Miguel Tejada Is Right Answer, But Not to Biggest Question

by abournenesn

October 18, 2009

Miguel Tejada Is Right Answer, But Not to Biggest Question Many have argued that David Ortiz and his late-blooming bat took the first couple months of the regular season off. Maybe as repayment, the slugger can work a little overtime and help out the Red Sox front office this offseason by calling up his pal Miguel Tejada.

Should Big Papi work his magic and get the Houston shortstop interested in speaking with the Sox brass, Theo Epstein and his crew need to open up the vault and sign the the six-time All-Star and 2002 AL MVP. Based on the depleted inventory of available shortstops, Tejada is the best answer at shortstop for the local nine in 2010. However, at age 35, he's clearly not the long-term solution at a position that has seen a variety of cast members since 2004.

Tejada just wrapped up the final year of his six-year, $72 million contract which paid him over $14 million in 2009. While no team would be smart to unleash that much money for a soon-to-be 36-year-old middle infielder, the Sox should have the room to offer an enticing deal to the slugger chock full of incentives — and even a second-year option — where he can play a not-so-lame-duck role.

This summer, Tejada earned his second straight All-Star appearance and finished with an NL-most 46 doubles and an eighth-best .313 batting average. He did so in 158 games, proving that despite his age, he can still produce on a consistent basis. Since 1999, he's been healthy enough and able to play in at least 158 games per season in 10 of 11 years including 162 contests from 2001-06.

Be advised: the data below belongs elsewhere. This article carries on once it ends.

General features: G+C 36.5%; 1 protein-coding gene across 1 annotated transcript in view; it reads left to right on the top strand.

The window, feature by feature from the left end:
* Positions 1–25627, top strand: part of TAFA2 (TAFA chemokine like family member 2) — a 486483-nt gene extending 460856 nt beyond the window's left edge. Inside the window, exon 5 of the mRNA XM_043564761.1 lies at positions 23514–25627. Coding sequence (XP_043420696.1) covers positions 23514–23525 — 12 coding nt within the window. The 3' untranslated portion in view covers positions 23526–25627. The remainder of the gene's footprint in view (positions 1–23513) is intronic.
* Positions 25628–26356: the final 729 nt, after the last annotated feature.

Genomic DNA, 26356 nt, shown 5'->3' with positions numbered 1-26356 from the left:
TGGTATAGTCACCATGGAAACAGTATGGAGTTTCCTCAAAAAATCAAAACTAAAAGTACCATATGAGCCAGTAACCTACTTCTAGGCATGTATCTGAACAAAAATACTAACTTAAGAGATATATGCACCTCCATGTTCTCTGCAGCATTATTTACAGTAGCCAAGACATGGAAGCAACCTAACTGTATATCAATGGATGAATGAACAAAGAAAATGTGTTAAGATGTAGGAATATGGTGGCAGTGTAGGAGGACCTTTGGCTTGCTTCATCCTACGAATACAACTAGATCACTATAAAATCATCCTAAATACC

After 13 grueling seasons with the A's, O's and Astros, Tejada has averaged an impressive 25 homers and 103 RBIs to go with 97 runs scored per season.

Still not interested, Sox fans? In 126 career games against the Yankees, Tejada has 73 runs scored, 17 homers, 94 RBIs and a .303 batting average. At 61 career contests at Fenway Park, he owns a .305 average to go with 37 RBIs and 14 doubles. If the righty plays 81 games at the Fens next summer, Tejada could pepper the Monster on a daily basis and easily reach the 50-double plateau.

What about the leather?

After an impressive and career-high .983 fielding percentage in 2008, the Dominican native booted 21 balls this summer for a .970 percentage. Not only is the .970 very close to his career average of .971, but it is also the exact same as the Red Sox' current "glovely" shortstop Alex Gonzalez's .970 career fielding percentage.   

If this year proved one thing, it's that offense ruled in the American League (see: NYY, LAA) and sticking Tejada's stick into the eighth or ninth slot in an already stout lineup will make hurlers cringe with fear. While the next Johnny, Rico or Nomar isn't walking through that Yawkey Way clubhouse door anytime soon, Tejada may be a reliable option for the time being with a big bat.

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